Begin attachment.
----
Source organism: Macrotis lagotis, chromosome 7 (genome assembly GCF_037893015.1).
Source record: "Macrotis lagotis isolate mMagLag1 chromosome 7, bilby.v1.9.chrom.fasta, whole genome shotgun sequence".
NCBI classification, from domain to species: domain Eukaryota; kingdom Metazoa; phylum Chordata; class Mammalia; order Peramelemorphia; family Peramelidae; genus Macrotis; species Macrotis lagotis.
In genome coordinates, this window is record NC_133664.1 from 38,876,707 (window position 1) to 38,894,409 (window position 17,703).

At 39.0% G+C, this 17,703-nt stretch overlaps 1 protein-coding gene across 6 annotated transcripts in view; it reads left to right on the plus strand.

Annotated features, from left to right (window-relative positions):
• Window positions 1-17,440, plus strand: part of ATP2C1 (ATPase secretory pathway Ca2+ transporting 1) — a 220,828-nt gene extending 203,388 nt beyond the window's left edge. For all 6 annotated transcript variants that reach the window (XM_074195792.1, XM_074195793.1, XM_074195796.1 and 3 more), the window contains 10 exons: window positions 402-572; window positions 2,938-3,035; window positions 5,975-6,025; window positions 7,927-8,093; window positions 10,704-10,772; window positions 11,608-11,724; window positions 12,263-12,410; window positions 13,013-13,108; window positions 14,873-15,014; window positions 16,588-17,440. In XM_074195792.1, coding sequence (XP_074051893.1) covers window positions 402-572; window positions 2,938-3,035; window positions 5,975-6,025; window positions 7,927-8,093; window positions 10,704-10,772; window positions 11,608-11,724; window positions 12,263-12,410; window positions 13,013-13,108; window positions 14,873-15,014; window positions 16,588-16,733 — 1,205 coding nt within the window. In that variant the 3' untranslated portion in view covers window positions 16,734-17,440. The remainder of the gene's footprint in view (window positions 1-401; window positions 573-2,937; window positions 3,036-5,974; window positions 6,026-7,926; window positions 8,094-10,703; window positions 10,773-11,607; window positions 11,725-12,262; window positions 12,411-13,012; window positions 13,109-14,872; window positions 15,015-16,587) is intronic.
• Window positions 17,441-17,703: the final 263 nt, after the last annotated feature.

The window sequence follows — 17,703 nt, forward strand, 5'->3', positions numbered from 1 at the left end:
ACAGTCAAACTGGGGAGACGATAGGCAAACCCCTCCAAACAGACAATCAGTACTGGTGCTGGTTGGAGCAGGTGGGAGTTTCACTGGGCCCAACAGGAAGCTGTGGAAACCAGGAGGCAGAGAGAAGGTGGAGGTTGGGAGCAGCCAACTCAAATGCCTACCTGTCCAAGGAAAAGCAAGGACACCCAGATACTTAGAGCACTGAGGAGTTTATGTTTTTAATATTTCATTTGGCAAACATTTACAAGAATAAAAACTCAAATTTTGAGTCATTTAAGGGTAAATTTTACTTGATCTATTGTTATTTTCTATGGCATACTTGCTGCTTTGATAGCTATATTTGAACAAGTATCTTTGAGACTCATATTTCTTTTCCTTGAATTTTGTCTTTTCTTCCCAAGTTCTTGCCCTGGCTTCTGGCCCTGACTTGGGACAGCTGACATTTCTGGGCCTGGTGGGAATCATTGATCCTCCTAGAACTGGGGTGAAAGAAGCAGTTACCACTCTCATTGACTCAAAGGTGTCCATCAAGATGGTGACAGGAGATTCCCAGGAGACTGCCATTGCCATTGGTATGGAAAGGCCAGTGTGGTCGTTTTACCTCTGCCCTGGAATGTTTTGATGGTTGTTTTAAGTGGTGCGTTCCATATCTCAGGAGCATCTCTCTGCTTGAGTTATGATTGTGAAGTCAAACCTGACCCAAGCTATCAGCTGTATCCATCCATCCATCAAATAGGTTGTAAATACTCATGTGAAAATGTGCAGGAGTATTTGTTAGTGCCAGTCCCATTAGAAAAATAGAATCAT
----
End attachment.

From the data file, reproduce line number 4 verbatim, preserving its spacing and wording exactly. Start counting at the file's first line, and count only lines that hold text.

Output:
In genome coordinates, this window is record NC_133664.1 from 38,876,707 (window position 1) to 38,894,409 (window position 17,703).